Embedding user feedback mechanisms within the process of developing and updating an enterprise design system is crucial for its success and relevance. User feedback ensures that the design system evolves in response to the actual needs and challenges faced by its users, which includes designers, developers, and ultimately, the end-users of the products. This continuous loop of feedback allows for adjustments that enhance usability, ensure consistency, and improve the overall user experience. Moreover, incorporating user input can foster a sense of ownership and buy-in among stakeholders, making the design system more widely accepted and used.

To effectively embed user feedback mechanisms, consider establishing regular channels and tools for collecting insights, such as surveys, usability tests, and direct user interviews. Integrating these tools into the daily workflows of users allows for real-time feedback that is both relevant and actionable. Additionally, setting up a dedicated feedback portal within the design system's documentation site can encourage ongoing contributions.

PRO TIP: At SoftKraft we recommend using Maker.io to collect customer feedback directly from the application. It allows us to collect video captures from your website and app, visual bug reports with annotations, customer satisfaction ratings, and customer feedback surveys.

Dedicate resources to education and support

Dedicating resources to education and support ensures all team members are proficient in using the enterprise design system. Offering resources like the following empowers teams to utilize the enterprise design system effectively:

  • Interactive training: Conduct regular webinars and recorded sessions to help team members navigate the design system’s capabilities and features.
  • Comprehensive documentation: Provide updated guides that cover component usage and design principles, ensuring team members have the knowledge to apply the design system correctly.
  • Online portal: Develop a centralized online portal that hosts training videos, detailed documentation, and FAQs about the design system, making it easy for both new and existing employees to access the information they need anytime.
PRO TIP: A comprehensive onboarding platform like Product Fruits allows you to easily build documentation that help users make the most of your software, not only in the form of a knowledge base but also as personalized, interactive guided tours.

Measure impact and iterate

To maximize the value of an enterprise design system, it's imperative to continuously monitor its effectiveness and make iterative improvements based on data-driven insights. Regularly assessing pre-established metrics allows teams to determine how well the design system meets its objectives.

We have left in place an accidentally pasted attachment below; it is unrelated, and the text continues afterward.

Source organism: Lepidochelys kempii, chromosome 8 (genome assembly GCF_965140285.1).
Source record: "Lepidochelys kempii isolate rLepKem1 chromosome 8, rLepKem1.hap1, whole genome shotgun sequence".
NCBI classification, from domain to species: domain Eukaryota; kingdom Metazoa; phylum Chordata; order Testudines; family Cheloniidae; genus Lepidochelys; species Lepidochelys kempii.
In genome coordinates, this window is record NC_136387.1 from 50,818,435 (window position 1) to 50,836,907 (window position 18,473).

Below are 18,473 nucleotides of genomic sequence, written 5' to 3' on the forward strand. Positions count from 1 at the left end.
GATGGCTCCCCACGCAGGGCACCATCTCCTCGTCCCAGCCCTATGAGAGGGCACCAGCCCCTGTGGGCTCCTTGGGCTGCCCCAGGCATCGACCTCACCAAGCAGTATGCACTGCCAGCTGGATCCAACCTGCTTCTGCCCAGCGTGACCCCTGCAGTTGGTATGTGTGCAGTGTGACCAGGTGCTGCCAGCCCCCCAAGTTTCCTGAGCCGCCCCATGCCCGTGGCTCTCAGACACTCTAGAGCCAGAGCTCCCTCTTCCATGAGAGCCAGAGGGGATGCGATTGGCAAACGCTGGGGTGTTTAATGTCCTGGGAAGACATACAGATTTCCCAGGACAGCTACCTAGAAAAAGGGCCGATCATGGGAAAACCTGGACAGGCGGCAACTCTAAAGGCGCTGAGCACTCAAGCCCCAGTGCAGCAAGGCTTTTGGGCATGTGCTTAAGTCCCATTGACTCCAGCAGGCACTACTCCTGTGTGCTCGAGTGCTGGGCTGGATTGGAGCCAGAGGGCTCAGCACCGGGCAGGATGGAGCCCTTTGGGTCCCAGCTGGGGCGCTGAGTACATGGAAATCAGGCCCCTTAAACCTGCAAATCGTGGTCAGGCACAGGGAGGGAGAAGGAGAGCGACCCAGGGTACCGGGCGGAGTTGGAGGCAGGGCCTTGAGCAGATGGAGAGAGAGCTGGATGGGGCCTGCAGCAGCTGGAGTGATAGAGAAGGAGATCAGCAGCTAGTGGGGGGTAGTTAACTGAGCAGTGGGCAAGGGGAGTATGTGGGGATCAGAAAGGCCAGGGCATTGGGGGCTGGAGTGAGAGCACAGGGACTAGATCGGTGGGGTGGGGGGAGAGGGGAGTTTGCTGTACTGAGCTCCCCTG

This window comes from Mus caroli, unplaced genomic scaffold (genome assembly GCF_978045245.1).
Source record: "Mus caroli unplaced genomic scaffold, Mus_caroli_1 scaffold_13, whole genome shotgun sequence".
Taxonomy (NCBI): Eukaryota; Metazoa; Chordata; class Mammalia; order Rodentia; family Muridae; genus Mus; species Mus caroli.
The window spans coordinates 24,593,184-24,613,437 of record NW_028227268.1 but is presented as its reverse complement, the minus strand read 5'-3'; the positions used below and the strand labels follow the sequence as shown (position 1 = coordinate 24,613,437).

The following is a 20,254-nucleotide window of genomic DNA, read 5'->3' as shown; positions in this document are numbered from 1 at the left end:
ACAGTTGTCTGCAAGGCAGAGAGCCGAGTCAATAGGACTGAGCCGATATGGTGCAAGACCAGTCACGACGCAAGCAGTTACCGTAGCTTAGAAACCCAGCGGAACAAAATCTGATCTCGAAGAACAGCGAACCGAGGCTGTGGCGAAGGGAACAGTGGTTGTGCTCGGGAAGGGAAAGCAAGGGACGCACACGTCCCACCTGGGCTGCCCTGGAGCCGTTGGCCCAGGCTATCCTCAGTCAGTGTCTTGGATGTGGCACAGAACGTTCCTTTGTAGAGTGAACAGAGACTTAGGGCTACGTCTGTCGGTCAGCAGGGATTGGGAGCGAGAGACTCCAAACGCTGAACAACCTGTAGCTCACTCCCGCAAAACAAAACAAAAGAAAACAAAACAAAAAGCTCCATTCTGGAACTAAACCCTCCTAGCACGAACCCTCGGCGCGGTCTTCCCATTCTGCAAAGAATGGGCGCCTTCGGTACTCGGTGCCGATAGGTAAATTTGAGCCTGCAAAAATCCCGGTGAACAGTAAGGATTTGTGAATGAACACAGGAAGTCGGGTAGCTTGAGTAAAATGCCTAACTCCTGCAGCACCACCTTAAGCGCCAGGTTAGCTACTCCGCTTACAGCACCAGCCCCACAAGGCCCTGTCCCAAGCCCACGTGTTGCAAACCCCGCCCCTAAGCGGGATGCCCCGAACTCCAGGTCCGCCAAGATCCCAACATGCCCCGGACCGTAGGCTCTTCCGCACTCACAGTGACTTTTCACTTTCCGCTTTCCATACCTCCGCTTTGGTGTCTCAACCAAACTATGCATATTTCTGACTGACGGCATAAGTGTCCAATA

Key performance indicators such as adoption rates, team productivity, and user engagement provide tangible evidence of the system's impact. This ongoing evaluation not only highlights areas of success but also identifies opportunities for refinement, ensuring the design system remains aligned with both business goals and user expectations.

Here are some targeted questions to guide the measurement of a design system's impact:

  • What is the current adoption rate among the internal team?
  • Has there been a measurable increase in team productivity since implementing the design system?
  • How has the bounce rate changed since the integration of the design system?
  • Is there evidence of increased positive brand association from users?
PRO TIP: Track key performance indicators (KPIs) in the user support tools and share the results with the design system team!

Custom design system vs pre-built design system

Up to this point, our discussion has primarily focused on the process of building a custom enterprise design system from scratch. However, you might be considering an alternative—why not adopt a design system that already exists?

There are full blown design systems you can adopt - or even simply ready-to-use UI components that you could leverage as part of the enterprise design system development process. For example, adopting a system like the open source IBM Carbon Design System could accelerate development by providing a comprehensive set of ready-to-use UI components and robust design principles. Or - the Ant Design system is one of our developers’ favorite design libraries.

The right choice will depend on your specific circumstances - what expertise and resources you have available to devote to a potentially intense design system creation process, how much customization you expect, and what your long-term goals are. Consider these questions to narrow in on a strategy:

  • Do you already have a style guide or brand guidelines that need to be adhered to?
  • What internal resources are available to develop an enterprise design system?
  • Do you expect to roll out this design system across the enterprise or just for a particular project or set of projects?
  • How will ongoing maintenance and updates to the design system be managed? Who will be responsible?
  • How quickly do you need to implement the design system? Is there a tight deadline for deployment?

Work with an experienced enterprise software team

If you're looking for enterprise software design services, our Enterprise Web Application Development Company will partner with you to build a comprehensive strategy to meet your business needs. We'll assist you in selecting the most suitable technologies, seamlessly integrating them into your existing tech stack, and delivering a user-ready, enterprise software solution.


Adopting a design system within an enterprise provides a robust framework for maintaining brand consistency, enhancing user experience, and improving operational efficiency. By implementing best practices, such as standardizing components, ensuring strong governance, and promoting collaboration, organizations can fully leverage their design systems to meet both current and future demands.

Ultimately, whether custom-built or pre-built, the choice of design system should align with the organization's specific needs and goals, enabling a tailored approach to design that drives both innovation and user satisfaction.